A popular polar bear named Gus who attracted millions of visitors to the Central Park Zoo and outlived both of his longtime female companions has died. He was 27.
Veterinarians euthanized Gus on Tuesday. He'd had a poor appetite and difficulty chewing and swallowing; it was determined he had a large inoperable tumor in his thyroid region.
Officials estimate that more than 20 million zoo-goers visited Gus, including many New Yorkers who grew up watching him.
"Gus was an icon at the Central Park Zoo and a great source of joy for our visitors and staff," said Jim Breheny, executive vice president of zoos and aquarium with the Wildlife Conservation Society. "He was an important ambassador for his species, bringing attention to the problems these bears face in the wild due to a changing environment."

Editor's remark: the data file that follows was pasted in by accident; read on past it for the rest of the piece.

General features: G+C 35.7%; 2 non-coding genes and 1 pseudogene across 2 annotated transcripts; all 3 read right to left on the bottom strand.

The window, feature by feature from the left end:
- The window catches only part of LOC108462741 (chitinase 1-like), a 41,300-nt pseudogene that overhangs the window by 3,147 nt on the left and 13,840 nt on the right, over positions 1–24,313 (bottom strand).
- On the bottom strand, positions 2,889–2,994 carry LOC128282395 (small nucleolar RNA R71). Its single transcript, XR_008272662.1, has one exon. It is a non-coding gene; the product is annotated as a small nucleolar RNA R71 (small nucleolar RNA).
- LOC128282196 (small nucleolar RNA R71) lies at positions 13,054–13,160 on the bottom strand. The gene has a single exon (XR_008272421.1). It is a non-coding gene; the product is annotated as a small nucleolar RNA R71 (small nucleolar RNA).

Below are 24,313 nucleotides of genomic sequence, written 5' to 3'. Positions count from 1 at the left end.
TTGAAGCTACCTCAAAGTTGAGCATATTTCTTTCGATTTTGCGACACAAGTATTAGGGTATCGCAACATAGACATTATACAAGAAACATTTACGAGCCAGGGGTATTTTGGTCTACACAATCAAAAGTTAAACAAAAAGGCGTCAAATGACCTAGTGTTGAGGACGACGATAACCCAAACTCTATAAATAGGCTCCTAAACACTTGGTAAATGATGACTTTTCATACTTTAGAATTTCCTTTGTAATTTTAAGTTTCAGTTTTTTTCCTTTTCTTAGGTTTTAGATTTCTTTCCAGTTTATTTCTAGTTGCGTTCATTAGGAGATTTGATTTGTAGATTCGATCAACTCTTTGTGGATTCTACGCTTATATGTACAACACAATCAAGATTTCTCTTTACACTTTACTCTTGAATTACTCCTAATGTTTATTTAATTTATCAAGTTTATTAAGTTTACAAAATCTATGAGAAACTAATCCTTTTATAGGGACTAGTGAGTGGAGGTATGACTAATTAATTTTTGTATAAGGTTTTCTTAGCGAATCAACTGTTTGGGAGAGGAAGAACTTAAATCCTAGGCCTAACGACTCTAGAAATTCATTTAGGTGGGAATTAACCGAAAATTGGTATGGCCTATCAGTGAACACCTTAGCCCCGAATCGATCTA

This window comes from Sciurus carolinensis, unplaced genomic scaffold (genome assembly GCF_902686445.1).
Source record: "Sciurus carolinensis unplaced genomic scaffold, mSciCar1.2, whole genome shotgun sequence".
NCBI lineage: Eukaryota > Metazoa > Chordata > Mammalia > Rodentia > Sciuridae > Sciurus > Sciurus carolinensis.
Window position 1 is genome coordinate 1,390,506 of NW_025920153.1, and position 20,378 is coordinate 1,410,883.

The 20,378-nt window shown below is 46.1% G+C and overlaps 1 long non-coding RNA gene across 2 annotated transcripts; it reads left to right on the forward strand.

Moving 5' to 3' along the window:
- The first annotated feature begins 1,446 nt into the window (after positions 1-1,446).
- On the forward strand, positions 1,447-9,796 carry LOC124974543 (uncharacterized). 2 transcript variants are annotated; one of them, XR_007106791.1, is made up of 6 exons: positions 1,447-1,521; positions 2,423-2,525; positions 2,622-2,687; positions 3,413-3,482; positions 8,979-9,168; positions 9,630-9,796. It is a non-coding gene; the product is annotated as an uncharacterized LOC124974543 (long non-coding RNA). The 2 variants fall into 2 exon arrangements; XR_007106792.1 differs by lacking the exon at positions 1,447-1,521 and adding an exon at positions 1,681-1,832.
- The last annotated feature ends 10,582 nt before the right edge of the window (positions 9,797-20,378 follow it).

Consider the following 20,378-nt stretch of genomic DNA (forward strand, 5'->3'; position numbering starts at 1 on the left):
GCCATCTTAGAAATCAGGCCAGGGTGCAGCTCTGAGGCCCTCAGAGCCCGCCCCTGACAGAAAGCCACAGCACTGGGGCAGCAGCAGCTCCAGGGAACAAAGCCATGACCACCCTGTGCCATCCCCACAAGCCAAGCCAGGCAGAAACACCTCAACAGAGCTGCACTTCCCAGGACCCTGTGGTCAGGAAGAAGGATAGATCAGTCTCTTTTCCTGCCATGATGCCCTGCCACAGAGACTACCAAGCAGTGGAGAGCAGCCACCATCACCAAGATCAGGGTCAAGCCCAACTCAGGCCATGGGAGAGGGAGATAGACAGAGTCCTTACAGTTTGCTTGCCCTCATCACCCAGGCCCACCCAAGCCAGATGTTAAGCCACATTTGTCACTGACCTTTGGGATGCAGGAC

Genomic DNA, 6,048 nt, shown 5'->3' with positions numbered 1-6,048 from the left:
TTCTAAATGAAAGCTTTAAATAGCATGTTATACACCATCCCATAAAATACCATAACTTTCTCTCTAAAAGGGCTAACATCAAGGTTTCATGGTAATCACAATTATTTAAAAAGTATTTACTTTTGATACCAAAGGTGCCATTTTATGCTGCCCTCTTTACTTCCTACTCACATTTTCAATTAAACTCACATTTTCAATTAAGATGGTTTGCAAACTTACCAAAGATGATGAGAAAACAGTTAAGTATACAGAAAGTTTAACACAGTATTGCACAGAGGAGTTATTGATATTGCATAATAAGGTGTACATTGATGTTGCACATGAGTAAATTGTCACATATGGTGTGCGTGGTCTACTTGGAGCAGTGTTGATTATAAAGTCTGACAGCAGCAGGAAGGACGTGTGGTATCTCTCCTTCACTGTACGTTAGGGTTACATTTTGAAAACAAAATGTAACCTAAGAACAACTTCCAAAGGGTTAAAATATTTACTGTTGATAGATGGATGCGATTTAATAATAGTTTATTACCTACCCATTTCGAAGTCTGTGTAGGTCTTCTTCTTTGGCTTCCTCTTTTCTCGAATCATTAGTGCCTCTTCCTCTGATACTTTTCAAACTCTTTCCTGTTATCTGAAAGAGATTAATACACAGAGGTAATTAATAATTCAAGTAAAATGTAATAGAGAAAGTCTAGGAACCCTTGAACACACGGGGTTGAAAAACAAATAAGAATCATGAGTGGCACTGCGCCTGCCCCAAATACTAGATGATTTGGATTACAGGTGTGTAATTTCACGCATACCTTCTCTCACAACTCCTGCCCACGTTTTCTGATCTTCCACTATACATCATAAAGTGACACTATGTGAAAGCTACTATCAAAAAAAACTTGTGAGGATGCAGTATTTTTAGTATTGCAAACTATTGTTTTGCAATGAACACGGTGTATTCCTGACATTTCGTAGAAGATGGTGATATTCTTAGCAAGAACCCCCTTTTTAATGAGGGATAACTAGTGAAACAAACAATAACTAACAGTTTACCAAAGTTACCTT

Gus, born at the Toledo Zoo in Ohio in 1985, came to the Manhattan zoo three years later.
In 1994, concern developed over his repetitive swimming pattern. An enrichment program was designed that included positive reinforcement, movable items for him to manipulate, and foraging for food to keep his mind and body healthy.
He became the center of a study that examined the behavior patterns of polar bears that leave their natural habitats, and helped researchers on projects involving animal depression.
The median life expectancy for male polar bears in zoos is 20.7 years, the WCS said. Gus outlived two female companions: Ida died in June 2011 at the age of 25, while Lily died in 2004 at the age of 18.